Students: Winnipeg Transit Strike – What you Need to Know

August 8, 2019 - 3 minutes read


I hear people saying that there’s going to be a transit strike. What’s happening?

The City of Winnipeg and the Winnipeg Transit workers’ union haven’t been able to reach an agreement on a new labour contract since their previous deal expired in January.

Despite several rounds of negotiations, as of early August the two sides were still “tens of millions of dollars apart” on their latest proposals, according to city officials.

The transit union’s 1,500 members are set to vote on August 16 whether to accept what the city has called its final offer. If the union rejects the offer – which its leadership is recommending – then a transit strike in early September seems likely.

While the transit union president has denied that there are plans to strike, saying it is “the last thing” they would ever do, halting transit services during the back to school period would prove the most disruptive and place the most pressure on the city to return to the bargaining table.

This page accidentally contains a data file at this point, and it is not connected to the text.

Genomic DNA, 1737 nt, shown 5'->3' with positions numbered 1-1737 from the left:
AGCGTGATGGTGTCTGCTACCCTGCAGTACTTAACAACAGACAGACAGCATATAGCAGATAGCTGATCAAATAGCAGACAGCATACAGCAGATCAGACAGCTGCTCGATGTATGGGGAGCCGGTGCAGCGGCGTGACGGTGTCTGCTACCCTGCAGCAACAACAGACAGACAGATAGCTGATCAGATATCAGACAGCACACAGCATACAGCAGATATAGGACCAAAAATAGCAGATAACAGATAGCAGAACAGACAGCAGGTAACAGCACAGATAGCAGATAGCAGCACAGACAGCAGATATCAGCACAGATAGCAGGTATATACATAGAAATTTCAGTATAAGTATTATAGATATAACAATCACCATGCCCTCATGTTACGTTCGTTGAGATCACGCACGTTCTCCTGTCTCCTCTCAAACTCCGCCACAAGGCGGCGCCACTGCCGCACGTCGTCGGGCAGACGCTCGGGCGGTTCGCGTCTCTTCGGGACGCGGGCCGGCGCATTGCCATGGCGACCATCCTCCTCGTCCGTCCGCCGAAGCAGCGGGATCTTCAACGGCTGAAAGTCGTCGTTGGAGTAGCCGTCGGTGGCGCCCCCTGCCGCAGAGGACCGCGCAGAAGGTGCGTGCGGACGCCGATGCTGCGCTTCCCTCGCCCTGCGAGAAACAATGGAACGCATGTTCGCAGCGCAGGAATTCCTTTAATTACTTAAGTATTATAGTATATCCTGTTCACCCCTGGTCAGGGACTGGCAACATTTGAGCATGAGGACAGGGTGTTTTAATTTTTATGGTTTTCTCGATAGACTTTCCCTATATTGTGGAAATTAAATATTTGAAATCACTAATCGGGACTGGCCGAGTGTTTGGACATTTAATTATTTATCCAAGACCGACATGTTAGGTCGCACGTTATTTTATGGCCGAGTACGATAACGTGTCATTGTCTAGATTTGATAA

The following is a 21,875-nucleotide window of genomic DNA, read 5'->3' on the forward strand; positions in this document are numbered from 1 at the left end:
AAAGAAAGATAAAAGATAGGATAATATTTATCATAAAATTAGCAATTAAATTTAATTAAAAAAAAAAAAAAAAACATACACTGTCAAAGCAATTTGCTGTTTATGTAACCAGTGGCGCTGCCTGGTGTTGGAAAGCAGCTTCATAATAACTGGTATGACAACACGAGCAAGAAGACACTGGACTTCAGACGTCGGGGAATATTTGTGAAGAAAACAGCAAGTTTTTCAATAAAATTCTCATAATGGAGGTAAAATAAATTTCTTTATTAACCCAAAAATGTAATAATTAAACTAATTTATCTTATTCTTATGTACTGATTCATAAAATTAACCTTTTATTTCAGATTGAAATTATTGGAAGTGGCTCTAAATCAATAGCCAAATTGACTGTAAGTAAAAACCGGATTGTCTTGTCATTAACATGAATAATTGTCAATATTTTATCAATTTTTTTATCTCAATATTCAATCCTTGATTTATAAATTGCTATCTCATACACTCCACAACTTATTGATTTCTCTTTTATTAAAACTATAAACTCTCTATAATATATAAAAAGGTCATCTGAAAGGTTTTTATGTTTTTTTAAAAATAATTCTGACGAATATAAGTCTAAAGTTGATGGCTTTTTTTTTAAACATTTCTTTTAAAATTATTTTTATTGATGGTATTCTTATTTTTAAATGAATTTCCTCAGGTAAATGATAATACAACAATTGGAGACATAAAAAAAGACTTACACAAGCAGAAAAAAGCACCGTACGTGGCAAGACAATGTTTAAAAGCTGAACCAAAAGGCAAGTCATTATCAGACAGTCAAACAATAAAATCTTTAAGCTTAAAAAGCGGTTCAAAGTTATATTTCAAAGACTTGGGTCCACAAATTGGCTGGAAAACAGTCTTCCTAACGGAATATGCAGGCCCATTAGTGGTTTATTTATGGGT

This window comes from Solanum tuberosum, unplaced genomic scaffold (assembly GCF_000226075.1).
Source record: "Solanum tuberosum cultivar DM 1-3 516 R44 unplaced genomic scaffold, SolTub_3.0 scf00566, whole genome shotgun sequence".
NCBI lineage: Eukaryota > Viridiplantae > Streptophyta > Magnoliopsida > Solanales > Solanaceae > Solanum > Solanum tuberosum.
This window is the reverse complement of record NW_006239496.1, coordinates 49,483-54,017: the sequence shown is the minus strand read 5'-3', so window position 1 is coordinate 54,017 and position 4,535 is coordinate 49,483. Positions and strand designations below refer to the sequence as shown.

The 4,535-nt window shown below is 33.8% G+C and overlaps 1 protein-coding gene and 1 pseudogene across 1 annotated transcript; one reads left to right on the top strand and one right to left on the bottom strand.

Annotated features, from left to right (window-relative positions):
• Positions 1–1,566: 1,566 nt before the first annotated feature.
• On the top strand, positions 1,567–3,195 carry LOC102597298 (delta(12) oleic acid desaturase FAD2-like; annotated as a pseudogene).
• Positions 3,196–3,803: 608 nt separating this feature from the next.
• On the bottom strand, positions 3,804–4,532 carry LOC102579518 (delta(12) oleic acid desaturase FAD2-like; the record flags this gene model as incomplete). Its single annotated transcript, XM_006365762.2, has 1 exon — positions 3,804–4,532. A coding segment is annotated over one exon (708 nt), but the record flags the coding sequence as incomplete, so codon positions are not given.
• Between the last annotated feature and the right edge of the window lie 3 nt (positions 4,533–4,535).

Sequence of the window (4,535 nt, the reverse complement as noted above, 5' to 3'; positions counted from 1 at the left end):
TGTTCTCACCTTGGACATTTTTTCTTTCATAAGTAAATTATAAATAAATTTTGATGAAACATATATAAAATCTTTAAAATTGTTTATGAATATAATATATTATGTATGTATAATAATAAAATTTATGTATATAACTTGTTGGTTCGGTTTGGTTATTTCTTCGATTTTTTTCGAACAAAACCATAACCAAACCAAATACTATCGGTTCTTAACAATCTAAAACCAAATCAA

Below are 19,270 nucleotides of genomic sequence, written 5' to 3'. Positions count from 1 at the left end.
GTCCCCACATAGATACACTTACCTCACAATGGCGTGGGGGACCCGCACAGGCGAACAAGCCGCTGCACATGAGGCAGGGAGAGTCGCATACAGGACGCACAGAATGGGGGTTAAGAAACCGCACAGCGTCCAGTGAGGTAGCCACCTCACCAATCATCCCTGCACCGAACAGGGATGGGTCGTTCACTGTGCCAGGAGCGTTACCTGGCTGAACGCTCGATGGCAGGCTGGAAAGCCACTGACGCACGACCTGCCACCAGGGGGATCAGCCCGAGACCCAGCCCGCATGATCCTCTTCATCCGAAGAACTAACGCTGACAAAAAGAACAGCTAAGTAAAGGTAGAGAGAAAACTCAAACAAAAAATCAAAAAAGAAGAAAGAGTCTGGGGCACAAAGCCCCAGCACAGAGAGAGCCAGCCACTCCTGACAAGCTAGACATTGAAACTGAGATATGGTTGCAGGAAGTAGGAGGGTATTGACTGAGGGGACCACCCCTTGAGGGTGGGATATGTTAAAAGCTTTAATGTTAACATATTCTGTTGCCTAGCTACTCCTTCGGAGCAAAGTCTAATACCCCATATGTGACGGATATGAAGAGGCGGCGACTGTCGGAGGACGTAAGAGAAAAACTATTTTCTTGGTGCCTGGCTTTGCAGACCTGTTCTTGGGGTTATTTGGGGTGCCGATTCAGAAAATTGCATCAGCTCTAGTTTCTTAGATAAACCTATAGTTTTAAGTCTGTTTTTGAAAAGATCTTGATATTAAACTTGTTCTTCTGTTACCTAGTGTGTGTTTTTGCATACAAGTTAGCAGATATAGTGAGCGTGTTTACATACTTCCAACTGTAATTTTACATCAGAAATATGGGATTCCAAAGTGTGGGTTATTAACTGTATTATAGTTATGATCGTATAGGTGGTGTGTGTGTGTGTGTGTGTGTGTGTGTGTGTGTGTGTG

If a strike does happen, how will this affect me getting to campus?

A strike could last anywhere from a couple days to a couple weeks and take multiple forms.

One option is for bus drivers to continue driving their routes but simply stop collecting bus fares – as happened in May. In this case, if you rely on commuting by bus you should be able to get to campus just as you normally do.

Another option is for transit drivers to take coordinated action to seriously slow services – think of a bus coming once an hour, instead of every 15 or 20 minutes – or restrict services to a handful of key routes. In this case, you should plan to allow considerably more time to get to campus or arrange for a different way to get to campus, as a reduction in service frequency would probably mean that the few buses that are running will be full all the time.

The most drastic form of a strike would see bus services stop altogether. In this case you will certainly need to find alternative transport to campus.

If I need to find alternative transport to campus, what are my options?

If you live near enough to cycle or walk, then that is your best option. UMSU is already working on acquiring many more spots to safely lock you bike in the case a strike occurs.

If you aren’t able to cycle or walk to campus, then we suggest carpooling. The ridesharing program GoManitoba is a free service that matches drivers and riders – you can learn more and sign up here.


UMSU is monitoring the situation closely and working with the University administration to put contingency plans in place. Please check our website and social media for regular updates and new information as it becomes available.